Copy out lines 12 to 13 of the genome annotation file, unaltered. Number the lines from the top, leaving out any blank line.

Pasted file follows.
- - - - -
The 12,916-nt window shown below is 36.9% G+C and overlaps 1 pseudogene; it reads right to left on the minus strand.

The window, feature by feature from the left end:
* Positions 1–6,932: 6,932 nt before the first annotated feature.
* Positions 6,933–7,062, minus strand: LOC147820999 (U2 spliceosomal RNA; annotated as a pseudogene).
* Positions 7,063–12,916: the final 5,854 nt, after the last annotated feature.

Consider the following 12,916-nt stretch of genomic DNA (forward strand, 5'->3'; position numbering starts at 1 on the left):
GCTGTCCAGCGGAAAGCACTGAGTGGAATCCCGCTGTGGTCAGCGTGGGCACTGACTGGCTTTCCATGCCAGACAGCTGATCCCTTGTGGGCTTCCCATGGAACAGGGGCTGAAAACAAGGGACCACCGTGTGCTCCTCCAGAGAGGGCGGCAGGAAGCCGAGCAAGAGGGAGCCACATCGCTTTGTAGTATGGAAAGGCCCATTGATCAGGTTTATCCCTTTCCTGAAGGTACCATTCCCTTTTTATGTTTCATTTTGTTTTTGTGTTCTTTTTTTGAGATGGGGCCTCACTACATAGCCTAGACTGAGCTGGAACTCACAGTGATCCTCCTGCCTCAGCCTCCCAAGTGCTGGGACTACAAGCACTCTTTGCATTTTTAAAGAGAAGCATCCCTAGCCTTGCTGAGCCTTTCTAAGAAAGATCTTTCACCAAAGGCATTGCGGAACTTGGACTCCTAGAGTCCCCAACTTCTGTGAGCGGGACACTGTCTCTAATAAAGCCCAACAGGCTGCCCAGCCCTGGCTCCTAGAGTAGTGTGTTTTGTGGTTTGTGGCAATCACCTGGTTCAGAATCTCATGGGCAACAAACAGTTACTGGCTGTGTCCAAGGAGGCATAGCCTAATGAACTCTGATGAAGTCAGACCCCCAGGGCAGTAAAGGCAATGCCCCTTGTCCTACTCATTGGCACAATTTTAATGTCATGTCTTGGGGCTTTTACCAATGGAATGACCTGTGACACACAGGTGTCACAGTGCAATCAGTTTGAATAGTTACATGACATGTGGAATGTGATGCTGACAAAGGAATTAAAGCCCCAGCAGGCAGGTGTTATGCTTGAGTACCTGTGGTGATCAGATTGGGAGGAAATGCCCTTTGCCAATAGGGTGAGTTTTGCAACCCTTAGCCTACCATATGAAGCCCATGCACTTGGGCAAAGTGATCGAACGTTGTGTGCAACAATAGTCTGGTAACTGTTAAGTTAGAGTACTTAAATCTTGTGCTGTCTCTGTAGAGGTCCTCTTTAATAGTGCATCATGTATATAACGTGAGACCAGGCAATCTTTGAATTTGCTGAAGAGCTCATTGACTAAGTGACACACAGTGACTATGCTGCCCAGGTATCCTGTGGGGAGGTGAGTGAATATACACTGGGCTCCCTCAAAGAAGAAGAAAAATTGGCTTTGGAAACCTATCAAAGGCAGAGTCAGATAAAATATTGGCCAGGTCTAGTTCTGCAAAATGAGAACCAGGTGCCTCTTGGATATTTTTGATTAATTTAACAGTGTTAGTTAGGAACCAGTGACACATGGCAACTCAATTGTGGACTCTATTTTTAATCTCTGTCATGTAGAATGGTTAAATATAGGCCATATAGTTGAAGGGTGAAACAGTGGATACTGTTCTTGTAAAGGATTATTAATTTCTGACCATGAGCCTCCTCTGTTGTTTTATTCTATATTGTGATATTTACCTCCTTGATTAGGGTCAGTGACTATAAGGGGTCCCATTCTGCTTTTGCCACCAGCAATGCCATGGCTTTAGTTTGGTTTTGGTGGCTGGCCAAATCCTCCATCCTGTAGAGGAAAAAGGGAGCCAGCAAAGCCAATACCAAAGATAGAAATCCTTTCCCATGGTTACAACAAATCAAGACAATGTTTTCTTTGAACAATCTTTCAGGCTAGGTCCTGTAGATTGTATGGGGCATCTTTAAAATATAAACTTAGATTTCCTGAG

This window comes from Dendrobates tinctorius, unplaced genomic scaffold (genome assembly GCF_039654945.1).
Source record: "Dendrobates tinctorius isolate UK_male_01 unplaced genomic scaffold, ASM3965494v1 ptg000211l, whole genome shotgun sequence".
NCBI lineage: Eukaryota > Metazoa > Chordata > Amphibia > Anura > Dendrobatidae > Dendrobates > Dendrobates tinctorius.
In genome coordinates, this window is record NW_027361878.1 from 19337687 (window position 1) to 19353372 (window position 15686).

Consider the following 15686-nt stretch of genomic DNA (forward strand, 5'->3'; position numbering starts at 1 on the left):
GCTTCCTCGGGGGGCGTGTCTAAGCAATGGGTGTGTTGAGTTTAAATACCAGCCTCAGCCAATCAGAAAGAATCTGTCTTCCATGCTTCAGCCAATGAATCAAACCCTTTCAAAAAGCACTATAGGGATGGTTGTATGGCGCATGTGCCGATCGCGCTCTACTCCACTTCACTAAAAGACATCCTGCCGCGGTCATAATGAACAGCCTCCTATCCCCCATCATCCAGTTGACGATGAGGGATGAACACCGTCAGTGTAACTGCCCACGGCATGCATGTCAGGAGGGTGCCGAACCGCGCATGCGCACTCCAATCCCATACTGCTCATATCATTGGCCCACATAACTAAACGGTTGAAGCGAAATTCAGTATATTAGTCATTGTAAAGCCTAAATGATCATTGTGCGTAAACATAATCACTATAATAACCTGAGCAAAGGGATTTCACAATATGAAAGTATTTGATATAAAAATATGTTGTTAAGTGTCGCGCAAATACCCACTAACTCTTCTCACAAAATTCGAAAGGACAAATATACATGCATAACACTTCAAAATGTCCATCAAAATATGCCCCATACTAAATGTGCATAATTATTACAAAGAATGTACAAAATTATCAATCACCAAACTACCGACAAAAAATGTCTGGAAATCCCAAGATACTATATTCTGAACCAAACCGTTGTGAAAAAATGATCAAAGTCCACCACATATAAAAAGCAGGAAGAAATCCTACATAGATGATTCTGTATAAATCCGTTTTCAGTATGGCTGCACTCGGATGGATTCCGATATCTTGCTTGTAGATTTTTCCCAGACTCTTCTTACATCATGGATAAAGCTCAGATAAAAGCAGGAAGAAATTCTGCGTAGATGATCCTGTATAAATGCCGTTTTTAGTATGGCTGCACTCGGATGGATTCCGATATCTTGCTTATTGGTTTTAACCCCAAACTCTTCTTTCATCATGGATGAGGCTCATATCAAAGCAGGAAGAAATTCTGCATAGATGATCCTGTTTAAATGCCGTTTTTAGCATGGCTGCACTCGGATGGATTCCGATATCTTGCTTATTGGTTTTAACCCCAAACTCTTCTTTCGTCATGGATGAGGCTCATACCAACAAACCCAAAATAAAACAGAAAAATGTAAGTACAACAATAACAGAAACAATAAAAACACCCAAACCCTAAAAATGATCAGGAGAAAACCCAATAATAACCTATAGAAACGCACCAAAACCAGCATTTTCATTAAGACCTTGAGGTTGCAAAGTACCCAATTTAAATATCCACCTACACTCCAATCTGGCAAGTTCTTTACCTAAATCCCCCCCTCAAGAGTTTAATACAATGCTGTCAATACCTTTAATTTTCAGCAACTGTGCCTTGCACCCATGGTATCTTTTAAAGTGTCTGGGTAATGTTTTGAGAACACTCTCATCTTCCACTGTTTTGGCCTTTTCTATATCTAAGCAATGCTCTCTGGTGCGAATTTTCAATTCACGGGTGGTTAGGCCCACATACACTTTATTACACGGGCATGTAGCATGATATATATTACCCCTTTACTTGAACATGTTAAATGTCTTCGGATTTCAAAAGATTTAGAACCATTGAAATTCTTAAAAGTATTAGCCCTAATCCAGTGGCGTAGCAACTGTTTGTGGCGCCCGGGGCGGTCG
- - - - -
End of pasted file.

Consider the following 15686-nt stretch of genomic DNA (forward strand, 5'->3'; position numbering starts at 1 on the left):
GCTTCCTCGGGGGGCGTGTCTAAGCAATGGGTGTGTTGAGTTTAAATACCAGCCTCAGCCAATCAGAAAGAATCTGTCTTCCATGCTTCAGCCAATGAATCAAACCCTTTCAAAAAGCACTATAGGGATGGTTGTATGGCGCATGTGCCGATCGCGCTCTACTCCACTTCACTAAAAGACATCCTGCCGCGGTCATAATGAACAGCCTCCTATCCCCCATCATCCAGTTGACGATGAGGGATGAACACCGTCAGTGTAACTGCCCACGGCATGCATGTCAGGAGGGTGCCGAACCGCGCATGCGCACTCCAATCCCATACTGCTCATATCATTGGCCCACATAACTAAACGGTTGAAGCGAAATTCAGTATATTAGTCATTGTAAAGCCTAAATGATCATTGTGCGTAAACATAATCACTATAATAACCTGAGCAAAGGGATTTCACAATATGAAAGTATTTGATATAAAAATATGTTGTTAAGTGTCGCGCAAATACCCACTAACTCTTCTCACAAAATTCGAAAGGACAAATATACATGCATAACACTTCAAAATGTCCATCAAAATATGCCCCATACTAAATGTGCATAATTATTACAAAGAATGTACAAAATTATCAATCACCAAACTACCGACAAAAAATGTCTGGAAATCCCAAGATACTATATTCTGAACCAAACCGTTGTGAAAAAATGATCAAAGTCCACCACATATAAAAAGCAGGAAGAAATCCTACATAGATGATTCTGTATAAATCCGTTTTCAGTATGGCTGCACTCGGATGGATTCCGATATCTTGCTTGTAGATTTTTCCCAGACTCTTCTTACATCATGGATAAAGCTCAGATAAAAGCAGGAAGAAATTCTGCGTAGATGATCCTGTATAAATGCCGTTTTTAGTATGGCTGCACTCGGATGGATTCCGATATCTTGCTTATTGGTTTTAACCCCAAACTCTTCTTTCATCATGGATGAGGCTCATATCAAAGCAGGAAGAAATTCTGCATAGATGATCCTGTTTAAATGCCGTTTTTAGCATGGCTGCACTCGGATGGATTCCGATATCTTGCTTATTGGTTTTAACCCCAAACTCTTCTTTCGTCATGGATGAGGCTCATACCAACAAACCCAAAATAAAACAGAAAAATGTAAGTACAACAATAACAGAAACAATAAAAACACCCAAACCCTAAAAATGATCAGGAGAAAACCCAATAATAACCTATAGAAACGCACCAAAACCAGCATTTTCATTAAGACCTTGAGGTTGCAAAGTACCCAATTTAAATATCCACCTACACTCCAATCTGGCAAGTTCTTTACCTAAATCCCCCCCTCAAGAGTTTAATACAATGCTGTCAATACCTTTAATTTTCAGCAACTGTGCCTTGCACCCATGGTATCTTTTAAAGTGTCTGGGTAATGTTTTGAGAACACTCTCATCTTCCACTGTTTTGGCCTTTTCTATATCTAAGCAATGCTCTCTGGTGCGAATTTTCAATTCACGGGTGGTTAGGCCCACATACACTTTATTACACGGGCATGTAGCATGATATATATTACCCCTTTACTTGAACATGTTAAATGTCTTCGGATTTCAAAAGATTTAGAACCATTGAAATTCTTAAAAGTATTAGCCCTAATCCAGTGGCGTAGCAACTGTTTGTGGCGCCCGGGGCGGTCG